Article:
Lorne Greene in Story of Battllstar Galactica.

    One movie story album in particular, Raiders of the Lost Ark: the Movie on Record, didn't use ANY narrator! And it held together beautifully.

    Sadly, Star Trek had movie story albums for I-IV which didn't use the movie soundtracks, but were more like Power Records versions with new casts, music and fx.

  4. Now, I want to listen to Raiders!

    P.S. Where is that shot above the "about this blog" blurb from, please?

  5. Damn kids--they don't know how hard we had it back then! Grumble, grumble.

    OK, seriously, I had forgotten about this. The Radio version was excellent and well-remembered (I think), but this was more like seeing the film IN YOUR MIND!

  6. I remember the Star Wars and the Black Hole rocords really well. We played the Star Wars record so much: it even got dropped and a big chunk of it broke out of it, and we still kept playing the parts of it that would still play. I'm sure my dad appreciated us wrecking his needles on the turntable because of it!

  7. Ah yes, the Star Wars albums with a movie still on the album itself. Never saw the original movie until VHS so the soundtracks, story albums, novelization and the paperback of the Marvel comic adaption were what I had. That and the crude film reel toys where you could play key scenes of the movie sans sound frame by frame with a handcrank.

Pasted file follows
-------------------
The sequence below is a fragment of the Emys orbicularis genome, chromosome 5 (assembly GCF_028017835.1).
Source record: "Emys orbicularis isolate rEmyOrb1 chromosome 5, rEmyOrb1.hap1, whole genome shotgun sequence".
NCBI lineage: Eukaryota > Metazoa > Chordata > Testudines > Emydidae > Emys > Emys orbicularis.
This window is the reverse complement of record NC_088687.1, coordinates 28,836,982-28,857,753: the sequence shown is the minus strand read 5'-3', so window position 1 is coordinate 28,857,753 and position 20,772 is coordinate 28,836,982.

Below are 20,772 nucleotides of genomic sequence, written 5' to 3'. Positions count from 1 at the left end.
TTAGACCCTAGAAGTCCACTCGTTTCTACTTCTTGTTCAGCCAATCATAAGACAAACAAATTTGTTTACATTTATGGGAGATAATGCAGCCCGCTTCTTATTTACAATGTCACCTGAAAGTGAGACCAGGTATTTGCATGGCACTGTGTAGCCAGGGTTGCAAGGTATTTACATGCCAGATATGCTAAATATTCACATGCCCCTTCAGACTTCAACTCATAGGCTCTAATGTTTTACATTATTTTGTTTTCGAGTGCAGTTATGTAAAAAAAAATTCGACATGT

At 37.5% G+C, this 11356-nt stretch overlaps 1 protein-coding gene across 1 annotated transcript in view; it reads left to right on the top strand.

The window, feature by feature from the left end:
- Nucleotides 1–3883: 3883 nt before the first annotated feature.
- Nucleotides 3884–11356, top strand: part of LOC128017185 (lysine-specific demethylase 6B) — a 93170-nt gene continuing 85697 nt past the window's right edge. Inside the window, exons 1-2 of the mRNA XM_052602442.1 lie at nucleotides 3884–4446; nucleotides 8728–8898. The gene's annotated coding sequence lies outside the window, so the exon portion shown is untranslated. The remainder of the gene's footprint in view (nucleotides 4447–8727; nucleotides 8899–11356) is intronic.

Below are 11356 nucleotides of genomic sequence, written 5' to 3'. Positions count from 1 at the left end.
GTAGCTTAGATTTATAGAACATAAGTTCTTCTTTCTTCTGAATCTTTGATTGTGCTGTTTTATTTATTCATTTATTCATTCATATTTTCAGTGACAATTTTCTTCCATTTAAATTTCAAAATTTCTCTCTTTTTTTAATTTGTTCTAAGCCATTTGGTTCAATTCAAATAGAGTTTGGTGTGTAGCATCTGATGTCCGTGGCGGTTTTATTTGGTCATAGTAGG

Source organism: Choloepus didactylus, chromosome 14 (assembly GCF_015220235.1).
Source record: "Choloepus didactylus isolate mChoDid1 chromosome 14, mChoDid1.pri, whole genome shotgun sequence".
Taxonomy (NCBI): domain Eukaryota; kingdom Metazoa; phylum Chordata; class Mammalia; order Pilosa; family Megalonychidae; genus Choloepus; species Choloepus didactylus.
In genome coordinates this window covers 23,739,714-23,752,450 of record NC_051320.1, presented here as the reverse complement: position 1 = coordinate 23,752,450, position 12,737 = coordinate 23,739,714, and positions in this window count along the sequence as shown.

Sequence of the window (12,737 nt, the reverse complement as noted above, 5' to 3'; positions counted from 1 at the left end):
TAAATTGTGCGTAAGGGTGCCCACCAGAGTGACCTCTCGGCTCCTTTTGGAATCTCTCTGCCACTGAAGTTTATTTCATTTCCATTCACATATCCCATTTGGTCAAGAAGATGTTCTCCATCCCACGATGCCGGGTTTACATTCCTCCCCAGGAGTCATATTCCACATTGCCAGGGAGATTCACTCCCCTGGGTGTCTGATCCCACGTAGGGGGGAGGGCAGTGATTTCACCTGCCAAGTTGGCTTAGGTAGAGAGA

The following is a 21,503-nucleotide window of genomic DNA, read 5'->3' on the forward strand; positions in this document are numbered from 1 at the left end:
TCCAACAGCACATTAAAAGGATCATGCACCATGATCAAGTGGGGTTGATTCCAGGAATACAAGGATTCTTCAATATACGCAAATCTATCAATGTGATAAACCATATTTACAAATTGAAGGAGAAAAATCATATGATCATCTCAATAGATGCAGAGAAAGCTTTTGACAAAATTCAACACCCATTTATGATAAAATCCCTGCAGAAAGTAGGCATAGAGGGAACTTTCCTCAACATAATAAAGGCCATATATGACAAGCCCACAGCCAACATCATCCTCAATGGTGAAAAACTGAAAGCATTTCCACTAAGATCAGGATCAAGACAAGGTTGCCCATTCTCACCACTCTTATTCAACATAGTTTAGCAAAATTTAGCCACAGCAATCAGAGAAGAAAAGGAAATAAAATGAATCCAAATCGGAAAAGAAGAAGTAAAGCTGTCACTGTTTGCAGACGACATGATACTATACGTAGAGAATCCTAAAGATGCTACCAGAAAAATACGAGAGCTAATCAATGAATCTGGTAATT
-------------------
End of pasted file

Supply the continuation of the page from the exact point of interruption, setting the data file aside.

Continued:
8. The Story of Star Wars was the second record album I ever purchased. I was in third grade and would listen to it every day when I came home from school. Also, my two best friends Brian and Eddie had it, so during recess we'd play Star Wars and pretty much quote the album verbatim.

    The funny thing is that my record had a scratch during the final battle and to this day when I watch the movie, I expect Luke to say "Biggs, Wedge, let's close it up" more than once.

    Thanks for posting about this. It's brought back some nice memories.

  9. Something I always wondered about regarding "The Saga of Battlestar Galactica" album. Why on earth (pun intended) did they use a picture of the Mattel Cyclon figure on the cover instead of the costumes?

  10. I've got that Empire album in my loft, I used to listen to it all the time as a kid!

  11. The Raiders of the Lost Ark record is good listen, but there are many parts where you won't know what's going on if you hadn't seen the film, or know it that well. It's manically the action scenes. Some "Narrated actions" by actors could of helped this cause a lot of the audio apparently was newly recorded, but of course this would of taken away some of the movie feel.

  12. I used to have "The Empire Strikes Back" tape (and accompanying book) when I was ten, but it wasn't a great adaptation. The special effects sounds were off mark and the voice actors were absolutely horrible. I definitely preferred the albums over the cheaper tapes that were aimed at a much younger audience.

    Did anyone ever tape record movies when they aired on cable (or regular network broadcasts), only to listen to them later? I did that before VCRs became a household item.